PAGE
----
Thursday, February 08, 2007

Catalog use data - A collective effort?

In all of the discussion around the next generation catalog and what library users really want, I've had a hunger for some real catalog use data. My first instinct was to think: "Someone needs to get a big grant to gather up statistics and analyze them." Then I remembered: we're in the "let's all get together and do it ourselves" era. I also realized that I do not want or need the perfect, scientifically sound study of catalog use; I want some data, reasonably reliable, but also growing and being updated over time. I want something to think about, not something that pretends to give me all of the answers. So...

Can we (the collective we, not the royal we) create a simple way that some libraries can contribute their catalog use data to a common storehouse? In particular, can we create a way that libraries can create a profile and upload data easily?

Here's the kind of data I have in mind:

  • What search types are available? Which of these search types is a default? How often is each search type used?
  • If there is an advanced search page, how often is it used?
  • If there are sort options, what is the default and how often are all of them used?
  • What is the default display, and how often is each display option used?
  • How many records are displayed on average?
  • If there are facets, how often is each facet type selected?
  • What system are you using? (Vendor, brand)
  • What type of library is it? (public, academic, special)
In terms of making it easy, there could be pre-defined sets for known systems that tend to look a lot alike, like III. There can also be a list of search types, perhaps the ones defined for Z39.50.

And not everyone would have to participate, just those who are interested in the future of the catalog. No coercion, no requirements. I'd be happy to see the data from a couple of dozen catalogs. Could we do it? (I volunteer to write specs and documentation, which are in my skill set.)


Anonymous said...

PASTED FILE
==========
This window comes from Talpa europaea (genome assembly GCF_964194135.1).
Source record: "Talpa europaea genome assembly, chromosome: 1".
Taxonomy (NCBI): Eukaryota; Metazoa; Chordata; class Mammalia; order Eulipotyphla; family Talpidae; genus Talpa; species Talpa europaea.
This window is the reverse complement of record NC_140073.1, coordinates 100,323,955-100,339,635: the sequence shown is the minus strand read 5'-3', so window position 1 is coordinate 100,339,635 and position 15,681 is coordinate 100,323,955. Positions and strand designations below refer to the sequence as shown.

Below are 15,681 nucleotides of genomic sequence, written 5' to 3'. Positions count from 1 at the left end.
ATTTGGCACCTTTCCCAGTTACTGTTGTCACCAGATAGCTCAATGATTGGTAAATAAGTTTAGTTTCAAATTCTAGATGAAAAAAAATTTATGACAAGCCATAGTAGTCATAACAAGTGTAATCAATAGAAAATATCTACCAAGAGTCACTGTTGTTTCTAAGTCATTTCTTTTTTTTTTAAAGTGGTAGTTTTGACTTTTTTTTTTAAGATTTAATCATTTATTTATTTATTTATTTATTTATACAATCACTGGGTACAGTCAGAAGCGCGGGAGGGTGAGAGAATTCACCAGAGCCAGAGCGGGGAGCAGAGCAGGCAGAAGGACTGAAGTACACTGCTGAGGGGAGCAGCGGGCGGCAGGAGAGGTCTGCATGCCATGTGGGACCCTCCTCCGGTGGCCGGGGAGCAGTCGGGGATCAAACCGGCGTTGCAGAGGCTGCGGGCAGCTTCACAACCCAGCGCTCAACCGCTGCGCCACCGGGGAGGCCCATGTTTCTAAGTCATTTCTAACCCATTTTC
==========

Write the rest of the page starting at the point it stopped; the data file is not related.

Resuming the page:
Are you aware of the two year old Library Normative Data Project that's sponsored by Florida State U and SirsiDynix? It has what you've suggested and much much more. We have asked for participation from all of the ILS vendors but without much traction. Libray schools get it for no charge.

Let me know,

Stephen Abram

Karen Coyle said...

Thanks. What I can see here (not being a member) is data that looks like the data collected by some states -- circulation, expenditures, etc. Is there any information about details of catalog use of the sort I posted here?

Emily said...

We could pull this type of data out fairly easily for our faceted catalog (Endeca). Some of those things we do already track on a monthly basis, like how often each sort option is used, how often the facets are used, etc. The data just isn't carefully aggregated and made publicly available. :)

I would be interested in seeing some type of combined data set that might help us understand user behavior. Of course, just getting data doesn't guarantee we'll be able to understand what it implies about users or what we should do in light of it.

-emily lynema
NCSU Libraries

Karen Coyle said...

Emily, you are absolutely right that having the data doesn't tell us WHY users do what they do and what it means. What astonishes me, however, is that we are building catalogs without even knowing WHAT they do. The example that I gave on the NGC4LIB list, that no matter how many items were on a screen our users looked at 2.5 screens on average, is enough to let us know that there's something to be studied there. At least we know that we don't know.

tony mcmullen said...

Karen -- This is my first time commenting on your blog although I've enjoyed lurking for quite some time. I'm very interested in the type of data you describe and do run reports from time to time to glean this information from our database (Voyager). From a recent report, I learned the following:

For months of sept-dec 2006, about 8.5% of all searches came from students dormitories. Of these searches:

· 57% were of the "keyword with relevance" variety

·only 2.5% used the "Advanced" interface

·only 3.6% used the "Boolean" search option (NOTE: others attempted to incorporate Boolean operators into their keyword queires; I did not tabulate these searches (yet)).

Karen Coyle said...

Thanks, Tony. I've received some "off list" comments as well, so I'm going to see if I can merge the information into some useful form. If/when I do, I'll probably post it to the futurelib wiki ( From that, maybe we can figure out an easy reporting mechanism so that we can get a broader view of user behavior.